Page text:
By Cedric J. Simon
Senior Research Scientist in Aquaculture Nutrition, CSIRO Agriculture, Bribie Island Research Centre, Bribie Island QLD
Due to ever expanding population growth and increased awareness of the health benefits of seafood, the global appetite for fish is on the rise. Today’s world fish consumption is at a high of 19 kg per individual per annum. The demand for fish, as a rich source of quality protein and omega-3 oil, now far surpasses the sustainable yield of the ocean. To meet the ever-increasing demand and address the shortfalls in capture fisheries, aquaculture has expanded very rapidly and is now the fastest growing food-producing industry in the world.
The so-called “Blue Revolution” began in the 1960s through the development of large-scale industrial commercial processes to farm fish, shellfish and seaweed. Yet this rapid growth has not addressed the need to ensure increased production that is environmentally sustainable. The use of wild fish resources in aquaculture feeds (aquafeeds) for carnivorous fish, such as salmon or shrimp, is considered unsustainable. Aquaculture’s ever increasing demand for wild harvested fish as feed inputs is putting significant strain on this natural resource. If aquaculture is going to continue growing internationally what can be done to address the pressure on wild caught fisheries?
Historically, aquafeeds have relied heavily on fishmeal, which comes from wild harvested pelagic fish catches.Fishmeal is a limited natural resource (~5 million tonnes per annum). Over the years, market forces have reallocated the use of this finite resource between fertilisers, livestock feeds and aquafeeds. In 2010, the aquafeed industry used 73% of all fishmeal harvested. In order to sustainably expand the aquaculture industry the inclusion rate of fishmeal in aquafeeds needs to be reduced.
In the early days of the Blue Revolution, a key criticism was that aquaculture of certain types of fish, particularly carnivorous marine fish and shrimp, costs more fish than it produces, requiring as much as 5 kg of fish in the feed to produce 1kg of farmed fish – a ratio of fish-in/fish-out (FIFO) of up to 5. However, this criticism is now unsupported as FIFO is closing in on a ratio of 1 or is less than 1 for most of the major fed aquaculture species today. The culture of many fish species such as tilapia, catfish, milkfish, and carp, which represent more than 40% of total fish production globally, yields more than twice as much fish as it uses. The salmon industry has accomplished a major turnaround and is today a net producer of fish protein, which demonstrates that even carnivorous high value species can be more sustainably cultured.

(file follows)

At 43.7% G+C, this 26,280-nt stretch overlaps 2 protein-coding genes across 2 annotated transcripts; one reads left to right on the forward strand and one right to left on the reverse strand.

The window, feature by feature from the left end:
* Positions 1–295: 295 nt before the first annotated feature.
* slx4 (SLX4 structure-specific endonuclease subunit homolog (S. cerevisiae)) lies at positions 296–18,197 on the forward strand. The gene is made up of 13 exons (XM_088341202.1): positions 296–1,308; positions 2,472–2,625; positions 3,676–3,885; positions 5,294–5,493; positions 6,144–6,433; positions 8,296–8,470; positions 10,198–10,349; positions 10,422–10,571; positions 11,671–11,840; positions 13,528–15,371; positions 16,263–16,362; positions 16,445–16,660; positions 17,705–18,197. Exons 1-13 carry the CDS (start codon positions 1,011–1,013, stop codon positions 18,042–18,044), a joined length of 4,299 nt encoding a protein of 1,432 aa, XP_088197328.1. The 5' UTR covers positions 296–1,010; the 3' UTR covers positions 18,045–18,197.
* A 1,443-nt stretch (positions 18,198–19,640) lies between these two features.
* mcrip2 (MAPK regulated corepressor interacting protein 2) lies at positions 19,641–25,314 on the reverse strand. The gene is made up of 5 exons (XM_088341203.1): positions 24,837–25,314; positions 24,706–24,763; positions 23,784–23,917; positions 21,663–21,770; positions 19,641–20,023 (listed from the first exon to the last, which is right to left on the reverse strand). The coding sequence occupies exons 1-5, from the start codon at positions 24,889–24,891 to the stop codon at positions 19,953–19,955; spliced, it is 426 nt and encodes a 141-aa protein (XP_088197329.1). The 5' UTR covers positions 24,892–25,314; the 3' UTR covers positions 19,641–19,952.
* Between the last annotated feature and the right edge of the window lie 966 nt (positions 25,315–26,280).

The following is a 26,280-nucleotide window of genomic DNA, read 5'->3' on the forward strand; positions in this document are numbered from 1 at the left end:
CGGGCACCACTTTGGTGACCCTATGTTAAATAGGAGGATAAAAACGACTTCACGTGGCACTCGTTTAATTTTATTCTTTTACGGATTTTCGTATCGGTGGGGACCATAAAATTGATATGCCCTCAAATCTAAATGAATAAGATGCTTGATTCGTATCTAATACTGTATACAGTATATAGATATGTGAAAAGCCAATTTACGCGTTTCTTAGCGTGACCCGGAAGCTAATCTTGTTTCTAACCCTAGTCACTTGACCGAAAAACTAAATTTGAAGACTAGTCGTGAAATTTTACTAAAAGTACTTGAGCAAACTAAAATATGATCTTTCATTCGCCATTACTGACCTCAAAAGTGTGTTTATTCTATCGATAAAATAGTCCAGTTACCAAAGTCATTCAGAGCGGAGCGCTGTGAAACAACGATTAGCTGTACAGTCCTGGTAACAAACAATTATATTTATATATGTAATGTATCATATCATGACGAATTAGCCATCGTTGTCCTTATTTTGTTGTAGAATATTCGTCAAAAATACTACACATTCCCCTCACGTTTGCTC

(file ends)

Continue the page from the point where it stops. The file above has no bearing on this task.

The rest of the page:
Reduced reliance on fishmeal came as a result of intensive nutrition research, particularly the quantification of requirements for digestible energy, amino acids and other micronutrients as well as the rigorous evaluation of alternative ingredients. Fishmeal is an excellent source of protein and other essential nutrients which are in a form readily available to aquaculture species. Due to the increasing price of and competition for fishmeal, replacement by terrestrial feed sources has been and continues to be the trend. However, the availability and price of plant ingredients are also dependent on external factors such as freshwater availability, and could ultimately compete with direct human consumption.
Animal processing by-products such as poultry meal, blood meal, feather meal, meat and bone meal are becoming an important source of recycled nutrients, and advances in processing have improved their bioavailability for fish. The increased use of fish waste or fish processing by-products, which currently accounts for about 35% of fishmeal, could also significantly increase fishmeal availability and boost aquaculture production. It is estimated that only 20% of total fish by-catch and processing wastes are currently used – and the quantities are far from insignificant. A better use of our fisheries waste could in fact double the quantity of fishmeal available to satisfy further demand. One of the biggest challenges is current restrictions on the use of animal wastes as protein sources in place in many countries.
Recent research in aquaculture nutrition on alternative feed ingredients and feed additives has resulted in step change improvements in aquaculture sustainability. While great progress has been made in the replacement and reduction of fishmeal in aquafeeds, it is still used at relatively high inclusion levels in shrimp feeds today. NovacqTM, a novel bioactive developed over the last decade by CSIRO, is potentially a game changer for the shrimp industry. CSIRO scientists have demonstrated that shrimp feed without any fishmeal can result in similar or better performance than a classic fishmeal-based feed when the bioactive NovacqTM is included. These results pave the way for the development of shrimp feed with no wild caught marine ingredients.
The next major frontier of Aquaculture Nutrition is the replacement of fish oil in fish feeds with novel sources of long-chain (LC, ≥C20) omega 3 rich oils – an area in which CSIRO is also actively engaged. This is a lot trickier than fishmeal replacement because the good LC omega 3 oils are generally unique to the marine environment and need to be included in feeds to achieve aquaculture products with the same or greater human health benefit than wild fisheries products. The culture of marine micro-organisms is one possible solution, but at the scale needed for aquaculture this approach is not currently cost-effective. Genetic engineering of higher plants to produce the health-benefitting LC omega 3 oils is another potential solution, although such an approach could certainly attract renewed criticism from a range of consumer and NGO groups if not tested rigorously.